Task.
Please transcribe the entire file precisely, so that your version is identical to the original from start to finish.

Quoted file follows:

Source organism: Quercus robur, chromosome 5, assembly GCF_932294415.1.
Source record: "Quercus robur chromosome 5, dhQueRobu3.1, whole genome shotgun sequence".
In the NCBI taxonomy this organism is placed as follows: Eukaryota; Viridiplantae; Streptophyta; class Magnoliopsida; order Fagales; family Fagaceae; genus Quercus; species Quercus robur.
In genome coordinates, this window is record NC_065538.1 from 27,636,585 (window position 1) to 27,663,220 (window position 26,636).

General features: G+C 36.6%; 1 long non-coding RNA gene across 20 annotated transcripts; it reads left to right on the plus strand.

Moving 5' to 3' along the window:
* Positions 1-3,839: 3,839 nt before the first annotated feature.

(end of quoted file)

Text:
Source organism: Quercus robur, chromosome 5, assembly GCF_932294415.1.
Source record: "Quercus robur chromosome 5, dhQueRobu3.1, whole genome shotgun sequence".
In the NCBI taxonomy this organism is placed as follows: Eukaryota; Viridiplantae; Streptophyta; class Magnoliopsida; order Fagales; family Fagaceae; genus Quercus; species Quercus robur.
In genome coordinates, this window is record NC_065538.1 from 27,636,585 (window position 1) to 27,663,220 (window position 26,636).

General features: G+C 36.6%; 1 long non-coding RNA gene across 20 annotated transcripts; it reads left to right on the plus strand.

Moving 5' to 3' along the window:
* Positions 1-3,839: 3,839 nt before the first annotated feature.